The Locust Effect

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Posted on LinkedIn Influencers on February 5, 2014

An estimated 4 billion people worldwide are not protected by their justice systems. Let that number sink in for a minute. 4 billion people. That is more than half the world’s population. Half of the men, women, and children on earth will find no support from the very systems that are meant to protect them. Instead, these people live in fear of every day violence such as assault, rape, slavery, theft, and abuse, and these people are almost exclusively the poorest citizens of our world. The statistics surrounding the violence these people endure on a daily basis is shocking, and when presented with the facts, I had one question: How did it get this bad?

The epidemic of systematic violence against the world’s poorest people is a complex and horrifying issue, and there are many people who are trying to address, understand, and find solutions to this problem. However, in a new book published this week, The Locust Effect, authors Gary A. Haugen and Victor Boutros argue that the simple answer is that there simply is no one to stand between these people and the violence. The justice systems have failed them, and when the only thing that can protect you and your family is money, it is the world’s poor who suffer the most.

As a resident of one of the world’s most developed countries, it is hard to comprehend the challenges these people face on a daily basis. Many of the crimes perpetrated against the world’s poor are actually illegal in their countries, but even though a crime is on the books, there is no guarantee of enforcement. Many of the justice systems in the world’s developing countries are systematically corrupt and overwhelmingly favour the wealthy, and in the face of such staggering odds it’s hard to know what to do to help. Thankfully, there are solutions, and they have been proven to work, such as the case of Project Lantern. Using funds from the Bill and Melinda Gates Foundation, the International Justice Mission (IJM) set up an office in Cebu in the Philippines to combat child trafficking by working with local law officials to better prosecute traffickers. Amazingly, the number of children available for prostitution in the area dropped an astonishing 79% over four years thanks to the efforts of this group, and IJM is now looking to expand this program worldwide. When the justice systems in these countries are strengthened, the poor are better projected, and we can all help by supporting and donating to institutions that work to do just that. All author royalties from The Locust Effect will go towards IJM, and for every book purchased this week, a generous donor has agreed to donate an additional $20 towards IJM to help fund their work. You can purchase your copy here, and you can sign a petition to the United Nations to include ending violence against children in their 2015 Millennium Development Goals here.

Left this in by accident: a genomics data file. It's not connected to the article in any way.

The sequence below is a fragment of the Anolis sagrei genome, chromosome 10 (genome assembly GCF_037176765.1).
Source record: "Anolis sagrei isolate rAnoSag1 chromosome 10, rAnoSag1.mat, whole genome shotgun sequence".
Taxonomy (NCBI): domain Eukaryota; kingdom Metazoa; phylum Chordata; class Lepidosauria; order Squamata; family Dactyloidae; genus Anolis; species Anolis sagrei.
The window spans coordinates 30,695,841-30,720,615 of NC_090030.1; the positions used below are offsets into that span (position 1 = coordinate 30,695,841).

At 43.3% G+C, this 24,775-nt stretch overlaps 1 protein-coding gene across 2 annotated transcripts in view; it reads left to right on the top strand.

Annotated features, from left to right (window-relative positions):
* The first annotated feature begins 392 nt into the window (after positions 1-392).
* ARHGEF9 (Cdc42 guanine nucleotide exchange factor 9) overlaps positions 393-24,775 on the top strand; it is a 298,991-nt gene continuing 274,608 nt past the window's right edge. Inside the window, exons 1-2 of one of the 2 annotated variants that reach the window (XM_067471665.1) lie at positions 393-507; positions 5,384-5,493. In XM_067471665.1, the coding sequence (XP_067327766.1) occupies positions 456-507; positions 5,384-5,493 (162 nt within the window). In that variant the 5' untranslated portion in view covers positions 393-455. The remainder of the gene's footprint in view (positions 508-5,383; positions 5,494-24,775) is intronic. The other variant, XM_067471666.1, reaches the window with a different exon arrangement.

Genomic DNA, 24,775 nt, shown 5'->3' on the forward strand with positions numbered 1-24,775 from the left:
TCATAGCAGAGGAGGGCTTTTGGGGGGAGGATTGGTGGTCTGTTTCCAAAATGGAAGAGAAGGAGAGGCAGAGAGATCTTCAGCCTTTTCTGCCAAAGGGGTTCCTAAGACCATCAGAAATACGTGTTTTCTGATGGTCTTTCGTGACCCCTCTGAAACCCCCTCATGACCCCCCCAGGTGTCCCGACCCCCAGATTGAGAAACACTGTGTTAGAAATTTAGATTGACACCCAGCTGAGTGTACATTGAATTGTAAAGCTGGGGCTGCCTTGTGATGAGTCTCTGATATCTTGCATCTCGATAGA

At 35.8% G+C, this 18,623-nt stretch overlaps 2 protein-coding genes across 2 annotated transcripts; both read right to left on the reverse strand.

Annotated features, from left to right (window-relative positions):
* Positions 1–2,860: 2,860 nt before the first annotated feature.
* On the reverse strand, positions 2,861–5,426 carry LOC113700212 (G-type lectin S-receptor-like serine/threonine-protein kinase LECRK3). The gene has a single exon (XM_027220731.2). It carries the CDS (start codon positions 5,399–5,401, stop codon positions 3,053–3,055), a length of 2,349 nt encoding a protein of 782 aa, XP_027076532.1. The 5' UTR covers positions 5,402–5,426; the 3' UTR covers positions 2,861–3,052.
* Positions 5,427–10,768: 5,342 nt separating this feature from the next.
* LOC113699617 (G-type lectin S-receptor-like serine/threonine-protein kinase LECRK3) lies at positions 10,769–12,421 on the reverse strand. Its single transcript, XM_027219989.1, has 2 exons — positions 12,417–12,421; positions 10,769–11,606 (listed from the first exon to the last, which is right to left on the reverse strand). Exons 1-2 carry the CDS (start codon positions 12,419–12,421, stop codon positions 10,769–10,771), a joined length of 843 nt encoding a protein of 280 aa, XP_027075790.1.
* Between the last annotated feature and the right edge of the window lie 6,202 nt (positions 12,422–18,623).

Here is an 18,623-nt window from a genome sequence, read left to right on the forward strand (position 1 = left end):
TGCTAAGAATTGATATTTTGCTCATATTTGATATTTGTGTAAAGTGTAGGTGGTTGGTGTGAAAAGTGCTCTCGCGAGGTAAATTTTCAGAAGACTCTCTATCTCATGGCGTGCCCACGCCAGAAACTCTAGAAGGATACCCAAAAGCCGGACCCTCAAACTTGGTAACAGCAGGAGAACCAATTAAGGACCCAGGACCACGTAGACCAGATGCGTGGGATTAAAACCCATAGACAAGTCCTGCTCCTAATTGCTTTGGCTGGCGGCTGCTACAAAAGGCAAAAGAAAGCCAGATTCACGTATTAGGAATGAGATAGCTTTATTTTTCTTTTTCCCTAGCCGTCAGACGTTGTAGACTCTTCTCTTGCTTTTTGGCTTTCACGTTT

4 billion people live in fear of violence every day. 30 million people worldwide live in slavery. Women between the age of 15 and 44 have higher odds of experiencing physical harm or death due to gender-based violence than cancer, motor accidents, war, and malaria combined. These horrific threats to personal safety are in addition to the alarming statistics surrounding hunger, access to clean water, and health, and the fact that nearly two and a half billion people worldwide live off of less than $2.00/day, categorized by the United Nations as extreme poverty. It is a grim picture, and one that is far removed from most of our privileged realities here in the United States. The simple fact that 4 billion people are unable to fully contribute to the world because the reality of everyday violence is keeping them in poverty is unacceptable. If we can remove this barrier and protect these people from violence, imagine what the contributions of 4 billion people could do to change the world economically, socially, environmentally, and emotionally? That’s a world where everyone wins, and one that I want to see in my lifetime. Who’s with me?

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